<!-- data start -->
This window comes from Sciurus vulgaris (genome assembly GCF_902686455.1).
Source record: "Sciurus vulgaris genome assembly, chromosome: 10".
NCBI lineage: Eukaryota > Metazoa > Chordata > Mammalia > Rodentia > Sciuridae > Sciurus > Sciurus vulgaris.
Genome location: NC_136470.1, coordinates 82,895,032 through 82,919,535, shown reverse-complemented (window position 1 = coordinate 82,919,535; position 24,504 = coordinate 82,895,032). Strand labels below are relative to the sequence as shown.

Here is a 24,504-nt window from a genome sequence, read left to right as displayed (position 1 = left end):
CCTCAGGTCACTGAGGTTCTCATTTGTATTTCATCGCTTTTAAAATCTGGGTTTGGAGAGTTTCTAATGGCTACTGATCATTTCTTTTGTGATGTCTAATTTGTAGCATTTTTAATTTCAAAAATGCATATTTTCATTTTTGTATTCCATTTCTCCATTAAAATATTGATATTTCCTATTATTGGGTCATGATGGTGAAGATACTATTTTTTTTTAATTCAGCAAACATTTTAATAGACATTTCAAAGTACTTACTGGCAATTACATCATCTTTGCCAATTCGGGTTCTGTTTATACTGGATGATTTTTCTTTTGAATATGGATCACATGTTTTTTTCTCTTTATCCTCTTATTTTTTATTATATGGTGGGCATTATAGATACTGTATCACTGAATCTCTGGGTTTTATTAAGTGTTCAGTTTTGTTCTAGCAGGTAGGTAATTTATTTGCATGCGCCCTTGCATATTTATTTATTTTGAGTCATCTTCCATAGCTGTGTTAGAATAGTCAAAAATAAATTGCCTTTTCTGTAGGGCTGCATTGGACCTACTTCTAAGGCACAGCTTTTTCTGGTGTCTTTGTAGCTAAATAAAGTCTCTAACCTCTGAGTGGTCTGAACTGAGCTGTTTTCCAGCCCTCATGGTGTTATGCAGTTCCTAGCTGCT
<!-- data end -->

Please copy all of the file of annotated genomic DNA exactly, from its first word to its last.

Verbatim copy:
This window comes from Sciurus vulgaris (genome assembly GCF_902686455.1).
Source record: "Sciurus vulgaris genome assembly, chromosome: 10".
NCBI lineage: Eukaryota > Metazoa > Chordata > Mammalia > Rodentia > Sciuridae > Sciurus > Sciurus vulgaris.
Genome location: NC_136470.1, coordinates 82,895,032 through 82,919,535, shown reverse-complemented (window position 1 = coordinate 82,919,535; position 24,504 = coordinate 82,895,032). Strand labels below are relative to the sequence as shown.

Here is a 24,504-nt window from a genome sequence, read left to right as displayed (position 1 = left end):
CCTCAGGTCACTGAGGTTCTCATTTGTATTTCATCGCTTTTAAAATCTGGGTTTGGAGAGTTTCTAATGGCTACTGATCATTTCTTTTGTGATGTCTAATTTGTAGCATTTTTAATTTCAAAAATGCATATTTTCATTTTTGTATTCCATTTCTCCATTAAAATATTGATATTTCCTATTATTGGGTCATGATGGTGAAGATACTATTTTTTTTTAATTCAGCAAACATTTTAATAGACATTTCAAAGTACTTACTGGCAATTACATCATCTTTGCCAATTCGGGTTCTGTTTATACTGGATGATTTTTCTTTTGAATATGGATCACATGTTTTTTTCTCTTTATCCTCTTATTTTTTATTATATGGTGGGCATTATAGATACTGTATCACTGAATCTCTGGGTTTTATTAAGTGTTCAGTTTTGTTCTAGCAGGTAGGTAATTTATTTGCATGCGCCCTTGCATATTTATTTATTTTGAGTCATCTTCCATAGCTGTGTTAGAATAGTCAAAAATAAATTGCCTTTTCTGTAGGGCTGCATTGGACCTACTTCTAAGGCACAGCTTTTTCTGGTGTCTTTGTAGCTAAATAAAGTCTCTAACCTCTGAGTGGTCTGAACTGAGCTGTTTTCCAGCCCTCATGGTGTTATGCAGTTCCTAGCTGCT